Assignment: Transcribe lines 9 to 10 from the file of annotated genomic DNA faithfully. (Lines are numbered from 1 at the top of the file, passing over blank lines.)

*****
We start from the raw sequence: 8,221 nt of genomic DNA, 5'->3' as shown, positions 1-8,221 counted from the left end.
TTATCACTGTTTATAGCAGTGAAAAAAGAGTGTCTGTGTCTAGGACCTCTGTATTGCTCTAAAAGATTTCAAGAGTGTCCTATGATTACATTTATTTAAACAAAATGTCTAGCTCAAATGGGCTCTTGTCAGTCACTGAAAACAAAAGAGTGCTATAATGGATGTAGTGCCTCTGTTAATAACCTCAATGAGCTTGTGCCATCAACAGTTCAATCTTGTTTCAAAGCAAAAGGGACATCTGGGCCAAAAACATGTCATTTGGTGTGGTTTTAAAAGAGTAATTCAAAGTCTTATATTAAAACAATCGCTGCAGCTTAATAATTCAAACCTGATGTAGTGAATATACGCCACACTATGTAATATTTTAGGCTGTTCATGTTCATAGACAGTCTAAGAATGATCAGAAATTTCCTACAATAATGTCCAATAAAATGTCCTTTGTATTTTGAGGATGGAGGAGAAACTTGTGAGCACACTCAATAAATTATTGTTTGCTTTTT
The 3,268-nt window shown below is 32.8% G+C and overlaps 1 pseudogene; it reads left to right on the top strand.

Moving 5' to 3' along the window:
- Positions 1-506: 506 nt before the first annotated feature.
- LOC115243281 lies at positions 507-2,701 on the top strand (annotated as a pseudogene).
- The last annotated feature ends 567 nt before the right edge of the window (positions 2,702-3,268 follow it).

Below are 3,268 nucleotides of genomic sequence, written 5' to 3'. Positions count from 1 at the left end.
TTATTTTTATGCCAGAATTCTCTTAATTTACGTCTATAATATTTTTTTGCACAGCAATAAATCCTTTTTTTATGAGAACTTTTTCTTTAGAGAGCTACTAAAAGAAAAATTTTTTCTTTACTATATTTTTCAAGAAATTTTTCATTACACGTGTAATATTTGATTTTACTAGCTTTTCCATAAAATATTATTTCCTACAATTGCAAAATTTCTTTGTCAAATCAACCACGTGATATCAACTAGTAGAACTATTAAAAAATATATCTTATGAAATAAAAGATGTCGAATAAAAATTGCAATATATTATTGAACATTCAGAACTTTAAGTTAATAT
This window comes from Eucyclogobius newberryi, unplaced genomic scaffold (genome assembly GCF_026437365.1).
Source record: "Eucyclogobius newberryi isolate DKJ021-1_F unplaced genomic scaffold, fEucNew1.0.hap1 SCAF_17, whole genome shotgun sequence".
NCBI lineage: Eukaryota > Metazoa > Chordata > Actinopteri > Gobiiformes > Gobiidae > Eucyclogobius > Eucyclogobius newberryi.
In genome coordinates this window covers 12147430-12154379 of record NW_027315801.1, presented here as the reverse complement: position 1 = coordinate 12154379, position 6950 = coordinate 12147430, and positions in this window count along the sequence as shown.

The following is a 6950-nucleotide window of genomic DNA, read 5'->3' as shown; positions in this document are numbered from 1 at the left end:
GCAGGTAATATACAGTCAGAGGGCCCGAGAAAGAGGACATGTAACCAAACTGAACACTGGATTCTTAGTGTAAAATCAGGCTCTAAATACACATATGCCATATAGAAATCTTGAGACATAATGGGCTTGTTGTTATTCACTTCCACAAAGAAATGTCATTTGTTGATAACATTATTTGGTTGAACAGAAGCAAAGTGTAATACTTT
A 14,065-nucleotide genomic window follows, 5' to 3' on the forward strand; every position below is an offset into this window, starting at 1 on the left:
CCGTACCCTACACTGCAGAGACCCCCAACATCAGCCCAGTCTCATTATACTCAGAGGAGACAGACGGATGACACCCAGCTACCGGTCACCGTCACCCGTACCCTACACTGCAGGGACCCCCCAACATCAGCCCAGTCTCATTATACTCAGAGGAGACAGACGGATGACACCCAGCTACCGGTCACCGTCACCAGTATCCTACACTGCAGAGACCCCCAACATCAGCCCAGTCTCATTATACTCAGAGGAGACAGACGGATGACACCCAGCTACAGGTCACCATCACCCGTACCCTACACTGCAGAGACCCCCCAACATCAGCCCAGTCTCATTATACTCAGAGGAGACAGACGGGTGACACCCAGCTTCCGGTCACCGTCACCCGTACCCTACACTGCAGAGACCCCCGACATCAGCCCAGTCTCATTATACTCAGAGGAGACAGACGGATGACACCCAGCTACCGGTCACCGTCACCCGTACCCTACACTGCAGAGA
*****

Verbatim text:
TTATTTTTATGCCAGAATTCTCTTAATTTACGTCTATAATATTTTTTTGCACAGCAATAAATCCTTTTTTTATGAGAACTTTTTCTTTAGAGAGCTACTAAAAGAAAAATTTTTTCTTTACTATATTTTTCAAGAAATTTTTCATTACACGTGTAATATTTGATTTTACTAGCTTTTCCATAAAATATTATTTCCTACAATTGCAAAATTTCTTTGTCAAATCAACCACGTGATATCAACTAGTAGAACTATTAAAAAATATATCTTATGAAATAAAAGATGTCGAATAAAAATTGCAATATATTATTGAACATTCAGAACTTTAAGTTAATAT
This window comes from Eucyclogobius newberryi, unplaced genomic scaffold (genome assembly GCF_026437365.1).